|Racing down a Shallow River|
... He dreams his wife comes down the smoking sea and she climbs into the dory with him . . .
-- From Peter Kagan and the Wind by Gordon Bok
Love me Tender
One of the most important tools on the water is a tender... the small workboat in service to the larger sea-stead. Lighter, yawl-boat, load hauler, gad-about. Ready to fish, set or haul anchor, take the dog ashore, convey lubbers ignorant of small-boat physics... in a pinch a life boat of last resort.
Self-rescue is an important ability for us. Should we ever lose our home, we need a tender that can keep the sea and cover some ground. To help ourselves or others, we need a boat that can handle a sea of troubles.
Early on, we settled on dories as meeting the greatest number of our needs in a single boat. For years, we towed Phil Bolger's GLOUCESTER GULL. Its dimensions are 15'6" x 4' x ~4" over a two foot bottom beam.
It exceeded all promises. May he be happy in the Heaven, to which he considered this boat his ticket!
The GULL is efficiently built from three sheets of 1/4 inch, it rows and tows beautifully under most conditions, carries a raft o' goods... it's light but sturdy.
It has high windage and lacks the mass to carry between strokes, making it difficult to keep good speed along a straight line in a gale of wind. But high freeboard keeps the wild stuff outboard, where it belongs, lifting the boat over waves that would swamp a lower hull.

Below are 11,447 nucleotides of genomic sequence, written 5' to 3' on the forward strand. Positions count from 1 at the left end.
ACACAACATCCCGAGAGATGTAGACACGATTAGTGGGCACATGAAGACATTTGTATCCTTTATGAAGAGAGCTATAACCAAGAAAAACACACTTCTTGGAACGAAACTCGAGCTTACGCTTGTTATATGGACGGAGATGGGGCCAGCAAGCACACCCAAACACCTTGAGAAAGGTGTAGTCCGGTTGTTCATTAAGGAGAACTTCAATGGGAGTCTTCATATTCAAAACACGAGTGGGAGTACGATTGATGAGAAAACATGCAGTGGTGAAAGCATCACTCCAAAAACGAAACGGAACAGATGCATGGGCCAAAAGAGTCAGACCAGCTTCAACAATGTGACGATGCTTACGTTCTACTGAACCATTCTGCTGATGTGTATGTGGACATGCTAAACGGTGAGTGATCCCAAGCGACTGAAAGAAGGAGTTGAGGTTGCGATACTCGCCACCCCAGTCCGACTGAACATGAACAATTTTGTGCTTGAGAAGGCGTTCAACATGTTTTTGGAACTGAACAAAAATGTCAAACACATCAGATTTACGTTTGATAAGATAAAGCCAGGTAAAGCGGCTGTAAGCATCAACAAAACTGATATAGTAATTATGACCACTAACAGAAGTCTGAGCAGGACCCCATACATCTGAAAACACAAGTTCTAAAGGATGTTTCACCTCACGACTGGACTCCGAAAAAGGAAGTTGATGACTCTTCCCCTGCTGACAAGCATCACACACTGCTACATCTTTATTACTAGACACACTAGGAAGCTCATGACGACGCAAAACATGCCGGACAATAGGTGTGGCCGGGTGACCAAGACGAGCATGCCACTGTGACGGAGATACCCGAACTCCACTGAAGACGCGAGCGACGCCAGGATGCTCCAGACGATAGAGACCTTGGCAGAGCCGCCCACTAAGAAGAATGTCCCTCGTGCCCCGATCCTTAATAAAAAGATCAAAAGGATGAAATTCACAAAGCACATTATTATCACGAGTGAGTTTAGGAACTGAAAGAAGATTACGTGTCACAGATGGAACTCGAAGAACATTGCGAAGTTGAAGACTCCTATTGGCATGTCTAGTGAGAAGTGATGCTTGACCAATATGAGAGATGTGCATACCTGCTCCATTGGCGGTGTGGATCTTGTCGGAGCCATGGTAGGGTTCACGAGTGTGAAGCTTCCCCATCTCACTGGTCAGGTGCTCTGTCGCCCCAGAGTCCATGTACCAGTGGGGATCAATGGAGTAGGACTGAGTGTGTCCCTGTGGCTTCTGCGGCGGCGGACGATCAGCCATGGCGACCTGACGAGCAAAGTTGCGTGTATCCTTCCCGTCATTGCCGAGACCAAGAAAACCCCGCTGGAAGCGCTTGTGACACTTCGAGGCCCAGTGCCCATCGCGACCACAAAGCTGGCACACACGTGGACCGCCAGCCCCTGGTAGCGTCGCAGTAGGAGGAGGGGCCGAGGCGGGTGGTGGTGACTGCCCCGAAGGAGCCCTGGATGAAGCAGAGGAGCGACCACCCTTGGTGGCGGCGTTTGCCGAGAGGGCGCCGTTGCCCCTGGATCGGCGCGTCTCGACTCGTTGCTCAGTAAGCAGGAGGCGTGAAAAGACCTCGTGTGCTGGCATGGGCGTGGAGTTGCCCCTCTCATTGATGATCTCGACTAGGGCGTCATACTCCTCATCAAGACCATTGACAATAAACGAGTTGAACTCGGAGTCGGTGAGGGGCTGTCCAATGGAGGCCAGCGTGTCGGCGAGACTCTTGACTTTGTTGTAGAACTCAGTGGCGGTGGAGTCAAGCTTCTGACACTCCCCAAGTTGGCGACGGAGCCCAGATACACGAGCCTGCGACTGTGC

Downside is that there is no way to take one aboard a small cruiser... we're stuck with towing. At least it's at hand and ready when we want it!
For our purposes, however, it had a couple of draw-backs:
When towing in a gale or more of wind, it would surf and sheer, tripping on its chine. That would pop the windward side high, exposing the wide, flared side panel to the wind... the leeward gunnel would cut under and WHOA!! Suddenly we're towing a sub!
Droguing the dory (dragging a small sea-anchor from its stern) eliminated the problem, but only if you got to it before the wind came up. A related problem is that, when beached, a sudden gust might fling the boat downwind, rolling and bouncing like a 16ft, deranged tomahawk! No place to be standing when it happened!!
Launching in a surf, neither bow nor tombstone transom generated enough lift to carry hull and passenger clear of a comber. No real swamping danger, but we often got wet, launching or beaching in these conditions.
Lastly, while it rowed about as well forward as backward, narrow ends made it sensitive to weight distribution. If Anke and I wanted to trade off rowing, we'd have to switch ends (I outweigh her by 30 some pounds, and you don't want to trim bow down). In a tender (tippy) boat, with a little chop running, that was an uncomfortable procedure!